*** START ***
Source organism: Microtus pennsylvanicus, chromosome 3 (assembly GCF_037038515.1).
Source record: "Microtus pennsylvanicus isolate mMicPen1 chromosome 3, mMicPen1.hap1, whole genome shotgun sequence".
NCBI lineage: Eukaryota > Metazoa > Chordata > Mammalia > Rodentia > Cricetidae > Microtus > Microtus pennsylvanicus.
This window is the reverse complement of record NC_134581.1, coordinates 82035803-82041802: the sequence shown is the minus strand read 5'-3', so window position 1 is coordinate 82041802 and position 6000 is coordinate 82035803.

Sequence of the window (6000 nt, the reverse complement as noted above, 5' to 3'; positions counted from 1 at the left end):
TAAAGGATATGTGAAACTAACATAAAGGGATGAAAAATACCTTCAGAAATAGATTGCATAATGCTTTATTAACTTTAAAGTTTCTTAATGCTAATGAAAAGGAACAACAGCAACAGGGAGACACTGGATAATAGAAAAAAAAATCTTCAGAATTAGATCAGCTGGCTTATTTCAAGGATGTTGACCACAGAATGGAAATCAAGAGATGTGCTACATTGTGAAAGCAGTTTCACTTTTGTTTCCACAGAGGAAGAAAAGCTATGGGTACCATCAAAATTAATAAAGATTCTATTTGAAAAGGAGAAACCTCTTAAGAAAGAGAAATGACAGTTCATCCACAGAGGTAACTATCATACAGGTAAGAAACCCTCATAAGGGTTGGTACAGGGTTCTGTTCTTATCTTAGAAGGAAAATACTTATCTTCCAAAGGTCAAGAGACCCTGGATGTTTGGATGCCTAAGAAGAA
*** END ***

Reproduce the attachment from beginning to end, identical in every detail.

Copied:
Source organism: Microtus pennsylvanicus, chromosome 3 (assembly GCF_037038515.1).
Source record: "Microtus pennsylvanicus isolate mMicPen1 chromosome 3, mMicPen1.hap1, whole genome shotgun sequence".
NCBI lineage: Eukaryota > Metazoa > Chordata > Mammalia > Rodentia > Cricetidae > Microtus > Microtus pennsylvanicus.
This window is the reverse complement of record NC_134581.1, coordinates 82035803-82041802: the sequence shown is the minus strand read 5'-3', so window position 1 is coordinate 82041802 and position 6000 is coordinate 82035803.

Sequence of the window (6000 nt, the reverse complement as noted above, 5' to 3'; positions counted from 1 at the left end):
TAAAGGATATGTGAAACTAACATAAAGGGATGAAAAATACCTTCAGAAATAGATTGCATAATGCTTTATTAACTTTAAAGTTTCTTAATGCTAATGAAAAGGAACAACAGCAACAGGGAGACACTGGATAATAGAAAAAAAAATCTTCAGAATTAGATCAGCTGGCTTATTTCAAGGATGTTGACCACAGAATGGAAATCAAGAGATGTGCTACATTGTGAAAGCAGTTTCACTTTTGTTTCCACAGAGGAAGAAAAGCTATGGGTACCATCAAAATTAATAAAGATTCTATTTGAAAAGGAGAAACCTCTTAAGAAAGAGAAATGACAGTTCATCCACAGAGGTAACTATCATACAGGTAAGAAACCCTCATAAGGGTTGGTACAGGGTTCTGTTCTTATCTTAGAAGGAAAATACTTATCTTCCAAAGGTCAAGAGACCCTGGATGTTTGGATGCCTAAGAAGAA